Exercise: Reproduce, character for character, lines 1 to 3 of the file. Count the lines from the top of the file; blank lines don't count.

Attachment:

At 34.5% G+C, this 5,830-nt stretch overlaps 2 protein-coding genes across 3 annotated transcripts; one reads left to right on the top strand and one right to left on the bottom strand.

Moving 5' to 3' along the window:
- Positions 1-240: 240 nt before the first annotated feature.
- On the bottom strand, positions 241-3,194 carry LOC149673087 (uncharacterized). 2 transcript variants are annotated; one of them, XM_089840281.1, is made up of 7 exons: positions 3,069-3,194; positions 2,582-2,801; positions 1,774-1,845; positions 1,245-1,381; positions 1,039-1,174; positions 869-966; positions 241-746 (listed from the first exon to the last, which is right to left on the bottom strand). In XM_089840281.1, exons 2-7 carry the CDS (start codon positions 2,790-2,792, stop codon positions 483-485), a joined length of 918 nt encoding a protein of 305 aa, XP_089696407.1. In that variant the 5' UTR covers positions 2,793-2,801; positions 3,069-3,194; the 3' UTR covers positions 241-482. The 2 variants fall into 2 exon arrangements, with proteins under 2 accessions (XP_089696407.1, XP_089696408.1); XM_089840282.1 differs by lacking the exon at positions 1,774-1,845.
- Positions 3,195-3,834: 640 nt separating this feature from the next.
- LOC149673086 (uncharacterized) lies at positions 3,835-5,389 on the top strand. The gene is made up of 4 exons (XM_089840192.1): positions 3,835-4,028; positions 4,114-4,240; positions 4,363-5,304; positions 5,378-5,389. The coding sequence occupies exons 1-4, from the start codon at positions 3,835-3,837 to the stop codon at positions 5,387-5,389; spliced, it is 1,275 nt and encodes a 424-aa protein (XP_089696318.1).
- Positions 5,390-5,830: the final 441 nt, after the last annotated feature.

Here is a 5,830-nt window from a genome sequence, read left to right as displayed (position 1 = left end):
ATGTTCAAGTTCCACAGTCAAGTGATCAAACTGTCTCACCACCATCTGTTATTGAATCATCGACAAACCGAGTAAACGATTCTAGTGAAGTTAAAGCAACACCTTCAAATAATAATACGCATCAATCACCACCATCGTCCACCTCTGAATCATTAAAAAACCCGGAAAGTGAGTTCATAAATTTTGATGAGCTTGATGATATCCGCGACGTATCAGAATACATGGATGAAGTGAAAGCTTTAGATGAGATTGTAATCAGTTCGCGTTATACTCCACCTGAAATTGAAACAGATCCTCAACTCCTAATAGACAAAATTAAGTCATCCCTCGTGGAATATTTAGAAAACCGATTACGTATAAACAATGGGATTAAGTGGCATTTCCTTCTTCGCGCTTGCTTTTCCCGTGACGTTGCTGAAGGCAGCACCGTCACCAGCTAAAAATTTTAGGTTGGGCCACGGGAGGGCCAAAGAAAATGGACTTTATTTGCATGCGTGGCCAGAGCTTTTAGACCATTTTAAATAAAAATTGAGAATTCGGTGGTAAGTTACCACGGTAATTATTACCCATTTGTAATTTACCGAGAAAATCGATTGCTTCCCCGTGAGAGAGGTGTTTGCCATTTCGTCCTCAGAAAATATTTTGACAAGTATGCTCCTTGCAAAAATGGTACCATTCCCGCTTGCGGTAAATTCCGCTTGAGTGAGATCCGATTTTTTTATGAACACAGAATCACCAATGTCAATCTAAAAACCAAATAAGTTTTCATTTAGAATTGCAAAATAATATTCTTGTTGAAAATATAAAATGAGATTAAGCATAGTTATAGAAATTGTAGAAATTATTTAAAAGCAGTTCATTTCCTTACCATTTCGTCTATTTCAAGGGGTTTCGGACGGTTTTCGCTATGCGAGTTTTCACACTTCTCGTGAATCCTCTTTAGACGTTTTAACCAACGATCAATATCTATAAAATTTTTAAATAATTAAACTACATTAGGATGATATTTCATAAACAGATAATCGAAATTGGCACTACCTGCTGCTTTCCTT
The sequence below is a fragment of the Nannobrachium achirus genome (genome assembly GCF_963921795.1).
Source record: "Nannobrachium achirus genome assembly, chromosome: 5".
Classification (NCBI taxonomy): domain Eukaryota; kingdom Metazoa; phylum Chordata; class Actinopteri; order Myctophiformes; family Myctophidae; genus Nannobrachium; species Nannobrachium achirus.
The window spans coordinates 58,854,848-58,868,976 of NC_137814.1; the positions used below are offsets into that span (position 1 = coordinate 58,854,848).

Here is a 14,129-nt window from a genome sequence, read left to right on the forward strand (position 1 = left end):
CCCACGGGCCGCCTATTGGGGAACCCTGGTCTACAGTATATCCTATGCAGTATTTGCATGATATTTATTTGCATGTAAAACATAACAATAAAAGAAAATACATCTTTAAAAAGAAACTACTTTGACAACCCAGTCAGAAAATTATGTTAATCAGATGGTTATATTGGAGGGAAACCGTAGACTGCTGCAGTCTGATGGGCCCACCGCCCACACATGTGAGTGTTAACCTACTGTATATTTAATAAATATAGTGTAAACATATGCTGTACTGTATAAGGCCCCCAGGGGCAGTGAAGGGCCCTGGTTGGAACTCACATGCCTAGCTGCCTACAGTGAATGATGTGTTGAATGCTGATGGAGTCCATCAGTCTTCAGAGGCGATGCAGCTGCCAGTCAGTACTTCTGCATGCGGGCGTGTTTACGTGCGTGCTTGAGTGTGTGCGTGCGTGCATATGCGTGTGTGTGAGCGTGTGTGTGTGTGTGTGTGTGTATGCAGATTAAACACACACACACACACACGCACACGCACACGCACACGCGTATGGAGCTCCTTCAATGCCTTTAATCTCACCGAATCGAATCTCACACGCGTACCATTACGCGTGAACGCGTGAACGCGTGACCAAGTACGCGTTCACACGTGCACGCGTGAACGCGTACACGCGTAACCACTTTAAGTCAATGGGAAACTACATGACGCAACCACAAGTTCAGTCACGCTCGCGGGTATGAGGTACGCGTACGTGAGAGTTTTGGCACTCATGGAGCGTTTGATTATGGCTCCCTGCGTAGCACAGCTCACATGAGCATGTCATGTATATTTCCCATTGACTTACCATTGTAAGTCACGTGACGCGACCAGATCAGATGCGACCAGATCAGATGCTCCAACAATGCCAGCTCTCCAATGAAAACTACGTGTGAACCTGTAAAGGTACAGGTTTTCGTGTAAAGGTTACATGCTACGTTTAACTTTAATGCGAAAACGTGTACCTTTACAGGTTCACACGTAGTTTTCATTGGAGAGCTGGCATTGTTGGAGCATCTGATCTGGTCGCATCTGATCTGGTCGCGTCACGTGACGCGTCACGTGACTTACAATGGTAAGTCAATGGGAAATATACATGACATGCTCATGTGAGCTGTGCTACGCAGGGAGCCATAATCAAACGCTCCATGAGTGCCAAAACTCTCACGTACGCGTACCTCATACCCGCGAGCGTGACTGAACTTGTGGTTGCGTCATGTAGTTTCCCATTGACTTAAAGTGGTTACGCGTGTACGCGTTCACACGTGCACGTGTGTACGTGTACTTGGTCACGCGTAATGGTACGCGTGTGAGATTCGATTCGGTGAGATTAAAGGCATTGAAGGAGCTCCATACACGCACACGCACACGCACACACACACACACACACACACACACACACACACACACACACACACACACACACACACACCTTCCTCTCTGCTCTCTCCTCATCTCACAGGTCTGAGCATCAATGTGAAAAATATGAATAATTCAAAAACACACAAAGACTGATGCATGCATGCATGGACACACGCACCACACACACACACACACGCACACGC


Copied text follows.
At 34.5% G+C, this 5,830-nt stretch overlaps 2 protein-coding genes across 3 annotated transcripts; one reads left to right on the top strand and one right to left on the bottom strand.

Moving 5' to 3' along the window:
- Positions 1-240: 240 nt before the first annotated feature.